1. Highlight the distinction between recreational marijuana use and excessive use.
  2. Educate parents and teachers to keep marijuana-addicted teens away from non-addicted peers.
  3. Address underlying reasons for marijuana use, such as childhood experiences and lack of parental attention and love.
  4. Facilitate open discussion sessions with teens to understand their perceptions of marijuana use and provide corrective information about its harmful effects.
  5. Emphasize the negative impact of marijuana on mental health.
  6. Utilize social media platforms to disseminate the campaign to appeal to teenagers influenced by their social environment (superego element of personality).

Impact on Mental Health and Well-Being

Implementing an anti-marijuana campaign will positively impact teenagers as their minds are at a developmental stage, making them receptive to learning and behavior modification. Informing them about the negative effects of marijuana on their health and future prospects will encourage them to reconsider its use. Additionally, discussion sessions will allow teenagers to share their problems, promoting mental stability and reducing aggression. Consequently, teenagers will be better equipped to concentrate on their studies and lead happier lives. Furthermore, increased parental attention and support resulting from the campaign will contribute to a decline in marijuana use among teens.


Teenagers often adopt behaviors without fully comprehending the potential consequences. The prevalent belief among some teens that marijuana use for recreational purposes is harmless highlights the need for unique and targeted anti-marijuana campaign ideas. By incorporating psychological theories, such as the psychoanalytic theory, into applied research, we can develop effective campaigns to reduce marijuana use among teenagers and positively impact their mental and physical well-being.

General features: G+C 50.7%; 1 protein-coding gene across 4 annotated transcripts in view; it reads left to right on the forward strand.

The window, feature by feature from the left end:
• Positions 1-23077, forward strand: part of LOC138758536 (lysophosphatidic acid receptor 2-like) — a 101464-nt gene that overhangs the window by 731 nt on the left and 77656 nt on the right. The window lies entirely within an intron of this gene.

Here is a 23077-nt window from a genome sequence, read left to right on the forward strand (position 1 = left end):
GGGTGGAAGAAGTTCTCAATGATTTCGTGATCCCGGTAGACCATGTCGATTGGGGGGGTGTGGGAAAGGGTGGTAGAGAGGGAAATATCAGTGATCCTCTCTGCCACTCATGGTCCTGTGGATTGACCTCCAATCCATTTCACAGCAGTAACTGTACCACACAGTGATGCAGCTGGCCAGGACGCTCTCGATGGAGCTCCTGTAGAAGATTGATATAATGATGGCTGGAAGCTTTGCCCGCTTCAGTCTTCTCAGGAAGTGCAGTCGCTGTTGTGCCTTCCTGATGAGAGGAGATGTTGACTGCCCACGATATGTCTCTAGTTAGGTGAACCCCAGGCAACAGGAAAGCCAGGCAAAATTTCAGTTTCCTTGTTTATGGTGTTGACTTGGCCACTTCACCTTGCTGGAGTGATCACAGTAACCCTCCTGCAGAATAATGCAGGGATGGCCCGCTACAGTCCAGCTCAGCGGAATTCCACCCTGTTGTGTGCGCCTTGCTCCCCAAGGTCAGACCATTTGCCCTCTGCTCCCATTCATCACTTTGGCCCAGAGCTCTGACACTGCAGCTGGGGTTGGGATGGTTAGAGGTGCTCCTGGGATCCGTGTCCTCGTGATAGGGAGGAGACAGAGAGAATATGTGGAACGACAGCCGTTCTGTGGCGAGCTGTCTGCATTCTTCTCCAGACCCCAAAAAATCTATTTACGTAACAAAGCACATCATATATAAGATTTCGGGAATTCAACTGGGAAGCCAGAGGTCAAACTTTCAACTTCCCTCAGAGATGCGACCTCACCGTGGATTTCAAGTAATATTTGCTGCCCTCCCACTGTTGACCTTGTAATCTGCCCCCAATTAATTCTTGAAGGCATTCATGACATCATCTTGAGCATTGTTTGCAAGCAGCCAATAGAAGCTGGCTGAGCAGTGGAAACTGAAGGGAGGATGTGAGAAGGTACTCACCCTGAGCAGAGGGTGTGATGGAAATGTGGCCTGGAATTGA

Carlini, B. H., & Schauer, G. L. (2022). Cannabis-only use in the USA: prevalence, demographics, use patterns, and health indicators. Journal of Cannabis Research, 4(1). 

Chiu, V., Leung, J., Hall, W., Stjepanović, D., & Degenhardt, L. (2021). Public health impacts to date of the legalisation of medical and recreational cannabis use in the USA. Neuropharmacology, 108610. 

Ignaszewski, M. J. (2021). The epidemiology of drug abuse. The Journal of Clinical Pharmacology, 61(S2). 

Moreira, B. F. T., Pinto, T. S. S., Starling, D. S. V., & Jaeger, A. (2019). Retrieval practice in classroom settings: a review of applied research. Frontiers in Education, 4(5). 

Oleksy, E. (2019). A brief review of Freudian and Jungian theories. The Downtown Review, 5(2). 

Scholtz, S. E., de Klerk, W., & de Beer, L. T. (2020). The use of research methods in psychological research: a systematised review. Frontiers in Research Metrics and Analytics, 5(1). frontiersin. 

Testai, F. D., Gorelick, P. B., Aparicio, H. J., Filbey, F. M., Gonzalez, R., Gottesman, R. F., Melis, M., Piano, M. R., Rubino, T., & Song, S. Y. (2022). Use of marijuana: effect on brain health: a scientific statement from the American heart association. Stroke, 53(4).